Striving to WinHaving Athletes First, Winning Second does not mean that [ WINNING ]is unimportant. Theimmediate short-term [OBJECTIVE ]of any contest is to win. Striving to [ WIN ]withinthe rules of the game should be the [ OBJECTIVE ]of every athlete and coach. To play[SPORTS ]without striving to [WIN ]would be [ DISHONEST ]and diminish the joyof playing sports.“[WINNING ]isn’t everything; it’s the only thing,” said Vince Lombardi. Actually, Lombardidid not say it [ QUITE ]that way; that was a reporter’s mutation. What Lombardi really saidwas this: “[ WINNING ]isn’t everything, but [STRIVING ]to win is.” Lombardi went onto clarify: “The [SPIRIT ], the [ WILL ]to win, and the will to [ EXCEL ]are the thingsthat endure. These qualities are so much more [IMPORTANT ]than the events that occur.”Does it make sense that the [ EMPHASIS ]on winning should not be on the [ WINNING ]itself but on the striving to win? It’s the [ PURSUIT ]of the victory, the dream of[ACHIEVING ]the goal, more than the goal itself that [ YIELDS ]the joy of sports. Manyoutstanding athletes candidly say that their best [MEMORIES ]of sport are not the victoriesthemselves but the months of [ PREPARATION ]and anticipation and the self-revelation thereceived [BEFORE ]and [ DURING ]the competition.CommitmentCompetition and [STRIVING ]to win are significant in another way. Today we hear muchabout our [ ALIENATED ]youths, their lack of [ COMMITMENT ]to our establishedinstitutions, and their lack of [ DESIRE ]to achieve excellence. Sadly, many young people arenot finding [ACTIVITIES ]in their homes, schools, or places of [ WORSHIP ]worthy oftheir commitment. But youths are often turned on by sport; they find sport a[ CHALLENGE ]worth pursuing. Why? Youth are drawn to the [COMPETITION ]–the comparison of abilities and efforts, the [STRIVING ]to win, and recognition of[ EXCELLENCE ]achieved. Plus, let’s not forget that [ SPORT ]is just plain fun.Educators are concerned about the lack of [COMMITMENT ]demonstrated by so manyyouths to many of society’s institutions, but [SPORTS ]require the type ofAL349 _ Chapter 2Page 4Principles of Coaching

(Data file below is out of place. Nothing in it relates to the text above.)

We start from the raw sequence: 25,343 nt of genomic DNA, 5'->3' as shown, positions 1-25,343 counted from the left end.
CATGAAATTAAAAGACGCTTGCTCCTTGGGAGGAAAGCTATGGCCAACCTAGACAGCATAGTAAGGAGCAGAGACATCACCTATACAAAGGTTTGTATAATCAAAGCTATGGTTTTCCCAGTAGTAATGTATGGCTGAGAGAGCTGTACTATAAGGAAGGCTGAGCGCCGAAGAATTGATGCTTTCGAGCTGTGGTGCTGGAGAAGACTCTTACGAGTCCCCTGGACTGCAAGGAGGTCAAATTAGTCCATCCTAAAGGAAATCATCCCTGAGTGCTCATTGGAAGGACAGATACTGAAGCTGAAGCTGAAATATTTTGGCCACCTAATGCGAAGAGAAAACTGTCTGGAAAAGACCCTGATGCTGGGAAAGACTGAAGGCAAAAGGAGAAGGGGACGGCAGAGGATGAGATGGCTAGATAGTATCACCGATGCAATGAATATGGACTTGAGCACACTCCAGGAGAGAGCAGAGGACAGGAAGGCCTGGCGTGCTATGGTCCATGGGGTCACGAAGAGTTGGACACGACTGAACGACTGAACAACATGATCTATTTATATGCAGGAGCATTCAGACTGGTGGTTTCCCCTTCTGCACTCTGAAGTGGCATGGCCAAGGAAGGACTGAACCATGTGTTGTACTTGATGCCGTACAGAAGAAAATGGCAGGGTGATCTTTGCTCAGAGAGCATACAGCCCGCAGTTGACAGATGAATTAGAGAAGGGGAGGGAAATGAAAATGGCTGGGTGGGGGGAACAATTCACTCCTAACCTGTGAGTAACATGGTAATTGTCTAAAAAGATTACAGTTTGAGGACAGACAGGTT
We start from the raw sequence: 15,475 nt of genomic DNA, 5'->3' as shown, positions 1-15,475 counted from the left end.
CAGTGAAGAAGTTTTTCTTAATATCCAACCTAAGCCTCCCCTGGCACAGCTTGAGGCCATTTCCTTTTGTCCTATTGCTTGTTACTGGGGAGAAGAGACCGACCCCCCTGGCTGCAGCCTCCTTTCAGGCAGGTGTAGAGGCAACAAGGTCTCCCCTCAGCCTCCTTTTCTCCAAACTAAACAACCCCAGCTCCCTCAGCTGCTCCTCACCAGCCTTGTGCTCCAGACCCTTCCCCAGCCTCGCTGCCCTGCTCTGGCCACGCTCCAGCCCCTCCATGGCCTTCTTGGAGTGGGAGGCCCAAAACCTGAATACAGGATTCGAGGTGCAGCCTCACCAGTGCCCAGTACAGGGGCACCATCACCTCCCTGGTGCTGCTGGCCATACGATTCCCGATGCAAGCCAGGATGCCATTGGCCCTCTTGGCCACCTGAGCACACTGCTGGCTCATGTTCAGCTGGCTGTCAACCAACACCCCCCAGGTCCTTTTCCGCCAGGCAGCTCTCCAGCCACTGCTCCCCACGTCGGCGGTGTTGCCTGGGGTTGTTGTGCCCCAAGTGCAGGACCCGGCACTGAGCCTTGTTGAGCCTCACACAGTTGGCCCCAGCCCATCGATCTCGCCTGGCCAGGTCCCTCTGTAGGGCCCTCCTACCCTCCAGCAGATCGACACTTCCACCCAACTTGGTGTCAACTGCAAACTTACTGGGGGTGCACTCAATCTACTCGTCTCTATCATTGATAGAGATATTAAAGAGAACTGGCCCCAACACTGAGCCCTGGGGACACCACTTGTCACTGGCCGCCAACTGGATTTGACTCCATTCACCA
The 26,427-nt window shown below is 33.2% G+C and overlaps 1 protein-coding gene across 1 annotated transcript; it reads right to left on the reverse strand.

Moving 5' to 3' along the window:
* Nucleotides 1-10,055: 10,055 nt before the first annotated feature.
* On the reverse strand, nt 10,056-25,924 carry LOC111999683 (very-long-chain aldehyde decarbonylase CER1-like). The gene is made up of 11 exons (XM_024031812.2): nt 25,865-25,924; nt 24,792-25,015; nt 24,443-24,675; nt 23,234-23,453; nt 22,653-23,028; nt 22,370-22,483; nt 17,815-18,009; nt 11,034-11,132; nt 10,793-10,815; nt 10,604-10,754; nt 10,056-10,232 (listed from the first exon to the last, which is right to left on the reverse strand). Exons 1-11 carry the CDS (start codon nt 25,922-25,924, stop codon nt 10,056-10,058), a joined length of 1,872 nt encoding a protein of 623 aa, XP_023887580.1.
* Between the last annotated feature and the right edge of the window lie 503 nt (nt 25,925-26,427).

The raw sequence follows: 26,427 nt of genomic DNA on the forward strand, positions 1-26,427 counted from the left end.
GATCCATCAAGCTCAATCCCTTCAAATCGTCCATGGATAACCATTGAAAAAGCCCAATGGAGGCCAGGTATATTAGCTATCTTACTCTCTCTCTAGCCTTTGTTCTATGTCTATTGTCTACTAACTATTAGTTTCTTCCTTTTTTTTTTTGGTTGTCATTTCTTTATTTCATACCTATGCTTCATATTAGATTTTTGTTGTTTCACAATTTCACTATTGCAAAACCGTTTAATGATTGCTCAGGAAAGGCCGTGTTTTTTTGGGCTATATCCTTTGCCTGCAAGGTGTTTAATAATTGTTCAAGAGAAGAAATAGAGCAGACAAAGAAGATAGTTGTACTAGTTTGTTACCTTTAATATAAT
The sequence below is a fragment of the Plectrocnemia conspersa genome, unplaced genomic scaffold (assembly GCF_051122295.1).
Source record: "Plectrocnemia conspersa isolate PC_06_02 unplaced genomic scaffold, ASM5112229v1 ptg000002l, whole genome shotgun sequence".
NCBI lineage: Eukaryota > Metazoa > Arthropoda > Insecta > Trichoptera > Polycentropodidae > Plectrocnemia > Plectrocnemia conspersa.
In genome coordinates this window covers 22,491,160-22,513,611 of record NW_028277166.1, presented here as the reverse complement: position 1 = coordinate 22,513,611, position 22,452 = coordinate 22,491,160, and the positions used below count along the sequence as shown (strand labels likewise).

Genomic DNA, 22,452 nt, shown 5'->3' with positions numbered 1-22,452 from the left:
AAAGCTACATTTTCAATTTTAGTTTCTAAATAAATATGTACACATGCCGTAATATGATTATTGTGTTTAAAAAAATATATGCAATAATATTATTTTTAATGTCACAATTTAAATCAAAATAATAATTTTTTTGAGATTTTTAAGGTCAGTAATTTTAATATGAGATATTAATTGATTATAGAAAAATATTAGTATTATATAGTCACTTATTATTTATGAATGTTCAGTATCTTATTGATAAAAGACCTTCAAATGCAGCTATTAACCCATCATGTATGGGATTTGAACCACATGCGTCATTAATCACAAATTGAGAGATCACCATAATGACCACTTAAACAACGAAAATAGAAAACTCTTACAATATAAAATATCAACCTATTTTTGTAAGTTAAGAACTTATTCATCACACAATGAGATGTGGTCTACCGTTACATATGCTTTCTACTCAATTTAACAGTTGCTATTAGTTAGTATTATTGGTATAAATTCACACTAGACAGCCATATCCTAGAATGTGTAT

Determining Your Coaching Objectives[ COMMITMENT ]that often results in great [PERSONAL ]accomplishments. Many ofAmerica’s most famous [COACHES ]commented on the importance of commitment inachieving success. They observe that sport’s great [ACHIEVMENTS ]come about when[ ATHLETES ]must make an [ INTENSE ]commitment to their sport, when only theirtotal [CONCENTRATED ]effort may result in winning. Even when [WINNING ]is notguaranteed, but [ SUCCESS ]is. When athletes give their best, when they [COMMIT ]themselves to pursuing excellence, [WIN ]or lose they are successful.Ethical BehaviorThrough sport, young [PEOPLE ]can develop morally; they can learn a [ BASIC ]code ofethics that is [TRANSFERABLE ]to a moral code for life. Competitive [SPORT ]– inwhich wining is a [ VALUED ]prize – provides opportunities for [HIGH ]levels of moraldevelopment to occur.